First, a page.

Is population change as serious a threat as climate change?
Why has the issue of population change been superseded by climate change, which has become a “household word for perhaps the biggest existential crisis of our time?”, asked Mr Ho Kwon Ping.
Posing this question at the inaugural conference of the Population Association of Singapore organised by the National University of Singapore’s (NUS) Centre for Family and Population Research (CFPR) and PAS, he believes that population issues should be accorded the same high priority as national defence and climate change.
Calling for a “mental paradigm shift” in his keynote address, Mr Ho, the Institute of Policy Studies’ first S R Nathan Fellow, noted that population change “remains a largely technical term” that does not reflect the intensity of the problem.
Instead, it should be “a holistic concept describing a host of complex, integrated and even global trends that also may potentially threaten, if not the existence of humanity, at least its sustainability,” added Mr Ho, who is also the Founder and Executive Chairman of hospitality chain Banyan Tree Holdings.
The importance of population issues was also raised by Professor Wei-Jun Jean Yeung, Provost-Chair Professor at the Department of Sociology and Anthropology at the NUS Faculty of Arts and Social Sciences and President of PAS, at the opening event of the two-day population conference on 11 May.
Launched in 2021, the non-profit PAS, whose set up was driven largely by members of the CFPR academe, aims to promote policy-relevant research in the area. The conference was a milestone in this regard, drawing 150 scholars and participants from about a dozen countries to shape perspectives and policymaking on population matters.
“Currently, maintaining sustainable population development is a high national priority for many countries, including Singapore,” noted Prof Yeung, who is also founding director of CFPR.
Building for the future
Associate Professor Bussarawan Teerawichitchainan, Co-Director of CFPR, likewise emphasised the urgency of demographic issues.
“As we gather here today, we are reminded of the critical importance of population research in shaping policy, improving social welfare, and enhancing our understanding of the complex challenges facing our society and our region,” she said in her welcome speech.
Guest-of-Honour, Ms Indranee Rajah, who oversees Singapore’s National Population and Talent Division as Minister in the Prime Minister’s Office, outlined in her address the challenges of declining fertility rates, an ageing demographic, and the goal of having a “happy and fulfilled” population.
Strategies to achieve this range from caregiving support to flexible work arrangements, she noted, in line with the conference’s theme of “Building Singapore’s Population Towards a Better Future”.
The theme “captures the very relevant issues of how to grow our population to ensure future generations of Singaporeans, how to ensure the wellbeing of the current population, and how to ensure that tomorrow is better than today for both generations”, she added.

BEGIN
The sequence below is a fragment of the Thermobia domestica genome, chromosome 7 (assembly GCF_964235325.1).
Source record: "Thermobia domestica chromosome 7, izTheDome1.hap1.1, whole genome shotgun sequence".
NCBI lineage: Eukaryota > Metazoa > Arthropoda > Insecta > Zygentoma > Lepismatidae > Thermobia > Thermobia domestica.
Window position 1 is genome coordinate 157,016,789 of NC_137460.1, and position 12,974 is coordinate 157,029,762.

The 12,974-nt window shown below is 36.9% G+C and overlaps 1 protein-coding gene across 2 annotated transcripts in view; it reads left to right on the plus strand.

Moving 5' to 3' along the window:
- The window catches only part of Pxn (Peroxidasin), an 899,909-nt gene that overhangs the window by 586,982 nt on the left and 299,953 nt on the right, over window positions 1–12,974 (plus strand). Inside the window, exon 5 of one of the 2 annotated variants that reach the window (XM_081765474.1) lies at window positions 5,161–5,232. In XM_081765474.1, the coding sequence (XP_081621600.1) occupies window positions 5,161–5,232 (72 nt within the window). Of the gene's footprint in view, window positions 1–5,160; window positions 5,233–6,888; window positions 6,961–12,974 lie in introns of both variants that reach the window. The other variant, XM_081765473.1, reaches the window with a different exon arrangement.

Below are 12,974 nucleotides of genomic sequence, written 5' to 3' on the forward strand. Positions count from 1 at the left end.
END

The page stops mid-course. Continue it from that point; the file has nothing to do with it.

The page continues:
The issues raised also struck a chord with Dr Liu Houlian, Associate Researcher from the China Center for Population and Development Research. “Low fertility and ageing are common trends in population development faced by countries around the world, and building a better population future is something we need to work together on,” he said.
COVID’s multidimensional impact on the Singapore population
The trends across various demographic groups were further explored during the conference’s 23 breakout sessions, where more than 100 research papers were presented across two days. Among the sessions on Singapore was one on the impact of COVID-19 on the city-state, which saw academics such as Ms Melisa Tan share their findings.
Inclusivity and equity in the government’s pandemic response was crucial as it affected everyone differently, said Ms Tan, Research Associate at the NUS Saw Swee Hock School of Public Health, who presented her paper, “The Role of Contextual Factors, Actors, and Governance in the Policy Responses to COVID-19 in Singapore”.
“It’s not just about the numbers,” she said of the costs and benefits of policies. “Policymakers should incorporate softer components to ensure inclusive national responses.” This includes principles such as equity, trust, and leadership as the pandemic has demanded greater attention on governance and multisectoral action like working with the community.
Such cooperation across stakeholders is critical to ensure all groups are cared for. In her paper “COVID-19 Learning Gap Effect on Young Children in Singapore”, Prof Yeung found that the disparity in learning outcomes between children from higher- and lower-income families widened during the pandemic.
This led the participants to reflect on what actions should be taken to address this gap, whether they were public subsidies or flexible work options that could alleviate emotional stress at home.
These discussions during the conference were examples of how academia met practice, a goal of the conference stated by Prof Yeung. It also allowed participants such as Professor Aris Ananta from the Faculty of Economics and Business at Universitas Indonesia to reconnect with peers and advance his domain knowledge.
“The meeting was an excellent platform for sharing demographic research on Singapore and beyond. I had the opportunity to connect with both familiar faces and new colleagues,” said Prof Ananta, who is also visiting Professor at the Centre for Advanced Research, Universiti Brunei Darussalam.
“I learnt a lot from all the presentations and informal discussions outside the rooms. It was wonderful to see scholars from various generations, ranging from beginners to established scholars.”